Kenya’s National Identity
Kenya gained independence from Britain on December 12, 1963. On that day, thousands of Kenyans from different parts of the country trickled into Uhuru Gardens in Nairobi for the celebration. The country’s first president Mzee Jomo Kenyatta, a prime minister at the time, led jubilant Kenyans in commemorating self-rule as the Union Jack was lowered and the Kenyan flag danced to a breeze as it ascended on the mast.
This national symbol flies in the compound of all government offices, educational institutions, parastatals etc. On national holidays, enterprises, institutions and corporations hoist the flag or display it on the wall of buildings.
The Kenyan flag has four colours. It is a fesses pattern with broad horizontal stripes. A black band is over red and green is below the red band. A white stripe separates the three colours. The charge in the middle is a shield with two spears.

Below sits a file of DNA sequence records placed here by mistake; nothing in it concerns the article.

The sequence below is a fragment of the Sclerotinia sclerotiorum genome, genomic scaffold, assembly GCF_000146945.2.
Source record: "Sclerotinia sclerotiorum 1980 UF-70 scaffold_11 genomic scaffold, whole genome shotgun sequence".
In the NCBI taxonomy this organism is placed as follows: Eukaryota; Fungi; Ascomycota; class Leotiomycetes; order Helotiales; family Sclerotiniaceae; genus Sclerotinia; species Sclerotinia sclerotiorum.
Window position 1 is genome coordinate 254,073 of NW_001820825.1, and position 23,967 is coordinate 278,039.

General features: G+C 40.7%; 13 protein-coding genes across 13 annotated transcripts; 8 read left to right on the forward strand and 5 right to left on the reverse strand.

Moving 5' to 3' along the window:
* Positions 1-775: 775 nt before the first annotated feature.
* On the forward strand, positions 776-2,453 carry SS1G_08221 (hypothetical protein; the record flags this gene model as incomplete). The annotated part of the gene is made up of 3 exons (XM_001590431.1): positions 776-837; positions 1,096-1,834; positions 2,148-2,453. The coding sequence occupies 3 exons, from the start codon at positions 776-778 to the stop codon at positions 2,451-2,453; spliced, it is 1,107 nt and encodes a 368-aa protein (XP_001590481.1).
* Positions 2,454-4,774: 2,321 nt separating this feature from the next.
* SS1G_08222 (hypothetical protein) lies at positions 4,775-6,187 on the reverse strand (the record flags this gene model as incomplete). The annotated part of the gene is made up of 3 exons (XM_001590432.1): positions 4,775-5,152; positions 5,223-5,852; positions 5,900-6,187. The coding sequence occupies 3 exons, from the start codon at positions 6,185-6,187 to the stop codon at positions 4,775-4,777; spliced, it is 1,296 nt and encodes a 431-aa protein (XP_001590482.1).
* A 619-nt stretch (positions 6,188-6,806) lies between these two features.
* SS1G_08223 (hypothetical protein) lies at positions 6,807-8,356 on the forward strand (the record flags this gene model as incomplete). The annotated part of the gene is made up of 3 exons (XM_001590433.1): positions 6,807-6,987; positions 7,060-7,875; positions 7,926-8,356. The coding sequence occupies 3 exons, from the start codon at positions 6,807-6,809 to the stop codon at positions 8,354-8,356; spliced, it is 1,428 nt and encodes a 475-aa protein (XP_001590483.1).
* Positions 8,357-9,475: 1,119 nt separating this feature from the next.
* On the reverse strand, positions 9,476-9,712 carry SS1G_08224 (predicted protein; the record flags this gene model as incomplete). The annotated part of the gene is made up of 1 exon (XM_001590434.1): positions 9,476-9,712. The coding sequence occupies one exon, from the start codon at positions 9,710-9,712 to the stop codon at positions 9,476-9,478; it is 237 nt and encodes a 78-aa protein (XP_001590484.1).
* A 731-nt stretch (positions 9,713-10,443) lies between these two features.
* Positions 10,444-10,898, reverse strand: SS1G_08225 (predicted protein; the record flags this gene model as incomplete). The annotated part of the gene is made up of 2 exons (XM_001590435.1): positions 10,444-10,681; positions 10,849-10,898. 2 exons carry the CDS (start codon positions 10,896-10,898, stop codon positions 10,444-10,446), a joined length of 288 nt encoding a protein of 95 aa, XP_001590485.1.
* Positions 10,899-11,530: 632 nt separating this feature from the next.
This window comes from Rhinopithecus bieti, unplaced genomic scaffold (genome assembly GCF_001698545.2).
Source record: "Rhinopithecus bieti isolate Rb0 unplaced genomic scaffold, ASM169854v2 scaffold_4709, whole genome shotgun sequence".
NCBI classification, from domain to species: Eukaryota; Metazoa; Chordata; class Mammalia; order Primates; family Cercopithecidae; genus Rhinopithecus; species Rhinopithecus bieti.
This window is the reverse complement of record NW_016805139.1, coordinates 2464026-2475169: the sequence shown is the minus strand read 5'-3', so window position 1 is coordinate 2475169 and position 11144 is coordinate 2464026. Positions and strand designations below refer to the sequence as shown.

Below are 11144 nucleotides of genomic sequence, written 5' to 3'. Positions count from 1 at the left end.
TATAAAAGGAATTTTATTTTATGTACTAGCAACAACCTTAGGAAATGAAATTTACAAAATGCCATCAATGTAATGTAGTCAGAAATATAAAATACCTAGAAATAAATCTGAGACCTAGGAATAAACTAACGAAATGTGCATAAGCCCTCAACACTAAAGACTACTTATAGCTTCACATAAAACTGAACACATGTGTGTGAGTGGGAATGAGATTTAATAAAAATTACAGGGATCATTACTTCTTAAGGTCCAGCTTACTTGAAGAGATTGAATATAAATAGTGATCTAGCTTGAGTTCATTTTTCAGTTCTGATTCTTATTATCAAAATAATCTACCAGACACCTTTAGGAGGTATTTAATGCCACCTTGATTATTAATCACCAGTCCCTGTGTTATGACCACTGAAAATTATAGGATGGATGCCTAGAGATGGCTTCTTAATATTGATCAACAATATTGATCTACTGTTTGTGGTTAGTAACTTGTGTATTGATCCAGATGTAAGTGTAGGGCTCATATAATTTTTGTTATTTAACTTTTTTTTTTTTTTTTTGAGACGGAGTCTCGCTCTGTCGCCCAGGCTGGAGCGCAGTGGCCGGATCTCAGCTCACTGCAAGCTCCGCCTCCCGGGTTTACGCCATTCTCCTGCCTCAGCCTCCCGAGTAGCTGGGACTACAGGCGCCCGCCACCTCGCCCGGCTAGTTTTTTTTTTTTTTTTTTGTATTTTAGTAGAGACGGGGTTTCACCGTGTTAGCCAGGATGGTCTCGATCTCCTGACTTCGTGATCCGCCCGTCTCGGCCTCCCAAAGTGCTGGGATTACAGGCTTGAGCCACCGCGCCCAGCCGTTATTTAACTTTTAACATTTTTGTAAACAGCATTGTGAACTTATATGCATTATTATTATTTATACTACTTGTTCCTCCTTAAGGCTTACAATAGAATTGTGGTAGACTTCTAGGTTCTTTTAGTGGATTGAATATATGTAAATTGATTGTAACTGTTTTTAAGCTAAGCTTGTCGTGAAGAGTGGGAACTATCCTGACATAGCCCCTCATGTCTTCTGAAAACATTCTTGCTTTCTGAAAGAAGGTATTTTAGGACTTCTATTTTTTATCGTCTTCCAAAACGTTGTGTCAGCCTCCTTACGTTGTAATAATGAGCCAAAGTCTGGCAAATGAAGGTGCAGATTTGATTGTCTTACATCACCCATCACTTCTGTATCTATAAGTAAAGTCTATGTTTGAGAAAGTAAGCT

The design resembles the flag of the Kenya African National Union (KANU), which was the political party that fought for the country’s self-rule. KANU’s flag had black, red and green colours respectively with a cockerel charge. When the country adopted this flag, white fimbriation was added to represent peace.
Black symbolizes the people of this country, red represents the bloodshed during the independence struggle and green stands for the beautiful landscape of Kenya. White stands for peace while the Maasai spears and the shield represent the country’s ability to defend its people and its borders. Flags that resemble the Kenyan flag are the South Sudan, Malawi and Pan-African flags.